Rabbits on Mars?

Rat on Mars

Rock, rat, rabbit or squirrel on Mars. NASA/MSL.

In mid-2013 a creature that looked like a rabbit, squirrel or rat in a NASA Mars rover photograph was spotted by a blogger. The photograph quickly went viral, to the point where it started attracting news media attention. This isn’t the only animal seen in Mars photographs either. A lizard and some rabbit ears have also been getting wide coverage. Several conspiracy theories have developed to explain these occurrences. One is that NASA has been secretly breeding animals on Mars. Or that it won’t acknowledge there are in fact native rabbit-like creatures already living on the planet. Another is it’s proof that the Mars footage has been filmed entirely on Earth.

Peter Peryer. 'The concrete rabbit', 1982. Gelatin silver print. Purchased 1982 with New Zealand Lottery Board funds. O.002884. Te Papa.

Peter Peryer. ‘The concrete rabbit’, 1982. Gelatin silver print. Purchased 1982 with New Zealand Lottery Board funds. O.002884. Te Papa.

There is also a fourth explanation I don’t think the rabbits-on-Mars believers have considered: that a long dead civilisation cast their furry friends in solid form.

I suppose there is a remote possibility that any of the above might be true, but let’s be clear about one thing: mammals could not survive on the surface of Mars. It is extremely cold most of the time (average -55C); the atmosphere is close to a vacuum; only a tiny trace of oxygen is present in what little atmosphere exits; and with no magnetic field to deflect solar wind and cosmic rays, the surface is blasted with deadly radiation. Death would be quick and painful, mainly due to the low pressure – imagine vacuum cleaner tubes sucking your eyeballs, in your ears, in your mouth. (Maybe the photo depicts a poor critter who escaped through the airlock.)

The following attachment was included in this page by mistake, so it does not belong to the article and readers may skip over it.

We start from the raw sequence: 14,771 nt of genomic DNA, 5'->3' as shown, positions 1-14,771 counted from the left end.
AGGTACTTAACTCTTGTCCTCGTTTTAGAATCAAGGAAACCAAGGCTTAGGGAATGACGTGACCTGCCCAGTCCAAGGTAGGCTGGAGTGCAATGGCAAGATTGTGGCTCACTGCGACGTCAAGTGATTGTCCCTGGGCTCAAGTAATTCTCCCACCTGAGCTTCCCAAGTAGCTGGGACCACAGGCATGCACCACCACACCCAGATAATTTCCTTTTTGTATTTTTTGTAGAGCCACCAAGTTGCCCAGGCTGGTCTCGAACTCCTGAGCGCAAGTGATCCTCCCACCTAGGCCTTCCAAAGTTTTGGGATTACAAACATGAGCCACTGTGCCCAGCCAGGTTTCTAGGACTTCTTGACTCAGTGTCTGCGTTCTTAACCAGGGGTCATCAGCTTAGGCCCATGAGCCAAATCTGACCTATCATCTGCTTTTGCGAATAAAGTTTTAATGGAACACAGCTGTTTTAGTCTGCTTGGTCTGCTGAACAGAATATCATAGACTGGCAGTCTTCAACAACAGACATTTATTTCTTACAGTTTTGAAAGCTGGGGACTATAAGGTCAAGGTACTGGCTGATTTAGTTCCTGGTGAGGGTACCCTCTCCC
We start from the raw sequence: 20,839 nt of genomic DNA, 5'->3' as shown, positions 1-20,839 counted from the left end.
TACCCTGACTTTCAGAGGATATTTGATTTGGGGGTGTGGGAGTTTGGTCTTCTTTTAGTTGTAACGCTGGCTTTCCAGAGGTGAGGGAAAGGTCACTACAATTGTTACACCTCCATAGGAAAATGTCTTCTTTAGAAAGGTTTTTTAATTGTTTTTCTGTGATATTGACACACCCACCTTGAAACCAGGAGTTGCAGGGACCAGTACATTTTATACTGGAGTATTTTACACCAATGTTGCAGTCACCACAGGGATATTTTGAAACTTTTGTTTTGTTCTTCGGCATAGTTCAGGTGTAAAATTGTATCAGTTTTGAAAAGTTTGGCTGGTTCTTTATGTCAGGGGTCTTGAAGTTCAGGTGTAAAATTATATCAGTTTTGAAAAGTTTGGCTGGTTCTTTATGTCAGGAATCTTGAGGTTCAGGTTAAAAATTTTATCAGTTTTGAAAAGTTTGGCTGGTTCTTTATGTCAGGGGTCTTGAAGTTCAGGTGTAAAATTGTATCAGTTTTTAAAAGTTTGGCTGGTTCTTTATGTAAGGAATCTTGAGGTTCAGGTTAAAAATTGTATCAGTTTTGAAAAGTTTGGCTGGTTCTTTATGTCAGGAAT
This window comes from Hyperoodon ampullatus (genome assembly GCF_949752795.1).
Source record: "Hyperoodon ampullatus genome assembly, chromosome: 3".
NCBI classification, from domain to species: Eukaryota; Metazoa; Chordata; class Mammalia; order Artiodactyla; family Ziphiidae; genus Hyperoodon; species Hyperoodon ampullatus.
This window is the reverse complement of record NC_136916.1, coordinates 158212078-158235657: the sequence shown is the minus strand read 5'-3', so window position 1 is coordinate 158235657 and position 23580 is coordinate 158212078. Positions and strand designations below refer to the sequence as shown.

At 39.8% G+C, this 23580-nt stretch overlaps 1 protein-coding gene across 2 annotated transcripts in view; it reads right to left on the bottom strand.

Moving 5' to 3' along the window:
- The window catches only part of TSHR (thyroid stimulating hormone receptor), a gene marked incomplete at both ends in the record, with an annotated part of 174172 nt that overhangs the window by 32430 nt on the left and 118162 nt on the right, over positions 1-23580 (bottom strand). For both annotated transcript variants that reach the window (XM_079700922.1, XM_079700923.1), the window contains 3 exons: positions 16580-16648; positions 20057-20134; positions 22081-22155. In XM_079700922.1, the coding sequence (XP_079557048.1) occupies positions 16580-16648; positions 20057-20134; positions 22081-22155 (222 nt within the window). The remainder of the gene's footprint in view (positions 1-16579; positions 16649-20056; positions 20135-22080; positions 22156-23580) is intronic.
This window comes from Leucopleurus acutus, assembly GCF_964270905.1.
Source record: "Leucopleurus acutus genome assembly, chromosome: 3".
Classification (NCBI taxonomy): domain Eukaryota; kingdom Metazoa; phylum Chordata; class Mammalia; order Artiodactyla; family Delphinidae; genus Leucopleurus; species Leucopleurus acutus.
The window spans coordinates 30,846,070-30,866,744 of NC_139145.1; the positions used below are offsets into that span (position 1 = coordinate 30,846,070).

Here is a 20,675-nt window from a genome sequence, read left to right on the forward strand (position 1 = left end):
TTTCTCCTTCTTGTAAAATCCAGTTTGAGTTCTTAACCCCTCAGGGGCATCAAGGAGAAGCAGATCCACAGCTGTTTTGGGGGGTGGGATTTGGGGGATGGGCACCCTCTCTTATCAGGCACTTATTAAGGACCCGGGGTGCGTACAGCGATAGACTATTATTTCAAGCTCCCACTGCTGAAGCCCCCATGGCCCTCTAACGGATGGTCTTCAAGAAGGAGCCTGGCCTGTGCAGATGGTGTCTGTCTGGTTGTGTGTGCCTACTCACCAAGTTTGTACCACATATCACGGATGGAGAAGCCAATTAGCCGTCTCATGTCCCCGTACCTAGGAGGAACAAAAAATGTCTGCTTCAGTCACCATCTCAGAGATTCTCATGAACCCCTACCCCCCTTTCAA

Seeing is Believing

Peter Peryer. ‘Rabbit’, 2000. Gelatin silver print. Purchased 2007. Te Papa.

The surface of Mars is strewn with rocks of all shapes and sizes, so it’s not surprising that some have the look of familiar Earthly objects. And once seen as something else, they are hard to ‘un-see’. This ability of the human brain to find meaningful shapes in our environment was handy for our prehistoric ancestors: good for spotting that sabre tooth tiger trying to hide in the long grass, and for seeing our own prey. Take Peter Peryer’s real-life rabbit, for example. At a quick glance you would barely notice that it is a rabbit, especially holding still like this as though it were indeed a blurry rock.

Photographic Seeing

Because photographs limit the amount of information we receive they can create a lot of ambiguity. They convert a world of three dimensions to two, impose a context-eliminating rectangle on a wider field of view, enforce a fixed viewing position, remove colour in black and white photography, and take out the senses of touch, hearing and smell.